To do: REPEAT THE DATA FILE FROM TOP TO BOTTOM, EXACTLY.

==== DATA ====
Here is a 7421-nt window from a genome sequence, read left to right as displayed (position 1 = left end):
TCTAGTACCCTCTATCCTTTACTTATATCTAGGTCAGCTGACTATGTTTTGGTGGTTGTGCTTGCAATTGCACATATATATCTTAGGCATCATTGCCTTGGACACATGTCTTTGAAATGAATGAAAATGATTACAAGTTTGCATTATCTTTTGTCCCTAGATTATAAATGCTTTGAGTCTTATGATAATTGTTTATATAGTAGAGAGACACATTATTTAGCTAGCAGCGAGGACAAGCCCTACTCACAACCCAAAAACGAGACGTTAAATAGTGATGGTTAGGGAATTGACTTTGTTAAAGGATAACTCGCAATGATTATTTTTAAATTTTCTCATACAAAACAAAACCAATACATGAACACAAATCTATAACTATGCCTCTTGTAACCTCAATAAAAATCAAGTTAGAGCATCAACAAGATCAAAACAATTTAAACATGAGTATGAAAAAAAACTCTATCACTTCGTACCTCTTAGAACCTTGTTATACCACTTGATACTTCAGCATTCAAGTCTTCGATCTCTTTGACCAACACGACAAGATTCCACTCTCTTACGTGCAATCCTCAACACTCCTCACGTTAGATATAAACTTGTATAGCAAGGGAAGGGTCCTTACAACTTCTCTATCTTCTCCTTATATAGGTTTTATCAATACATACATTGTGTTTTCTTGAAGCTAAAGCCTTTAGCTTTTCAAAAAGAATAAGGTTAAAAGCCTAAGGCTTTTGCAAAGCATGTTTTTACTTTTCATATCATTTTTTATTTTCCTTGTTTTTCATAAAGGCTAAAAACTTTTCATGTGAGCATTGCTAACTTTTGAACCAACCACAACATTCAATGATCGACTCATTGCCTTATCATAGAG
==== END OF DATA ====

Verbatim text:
Here is a 7421-nt window from a genome sequence, read left to right as displayed (position 1 = left end):
TCTAGTACCCTCTATCCTTTACTTATATCTAGGTCAGCTGACTATGTTTTGGTGGTTGTGCTTGCAATTGCACATATATATCTTAGGCATCATTGCCTTGGACACATGTCTTTGAAATGAATGAAAATGATTACAAGTTTGCATTATCTTTTGTCCCTAGATTATAAATGCTTTGAGTCTTATGATAATTGTTTATATAGTAGAGAGACACATTATTTAGCTAGCAGCGAGGACAAGCCCTACTCACAACCCAAAAACGAGACGTTAAATAGTGATGGTTAGGGAATTGACTTTGTTAAAGGATAACTCGCAATGATTATTTTTAAATTTTCTCATACAAAACAAAACCAATACATGAACACAAATCTATAACTATGCCTCTTGTAACCTCAATAAAAATCAAGTTAGAGCATCAACAAGATCAAAACAATTTAAACATGAGTATGAAAAAAAACTCTATCACTTCGTACCTCTTAGAACCTTGTTATACCACTTGATACTTCAGCATTCAAGTCTTCGATCTCTTTGACCAACACGACAAGATTCCACTCTCTTACGTGCAATCCTCAACACTCCTCACGTTAGATATAAACTTGTATAGCAAGGGAAGGGTCCTTACAACTTCTCTATCTTCTCCTTATATAGGTTTTATCAATACATACATTGTGTTTTCTTGAAGCTAAAGCCTTTAGCTTTTCAAAAAGAATAAGGTTAAAAGCCTAAGGCTTTTGCAAAGCATGTTTTTACTTTTCATATCATTTTTTATTTTCCTTGTTTTTCATAAAGGCTAAAAACTTTTCATGTGAGCATTGCTAACTTTTGAACCAACCACAACATTCAATGATCGACTCATTGCCTTATCATAGAG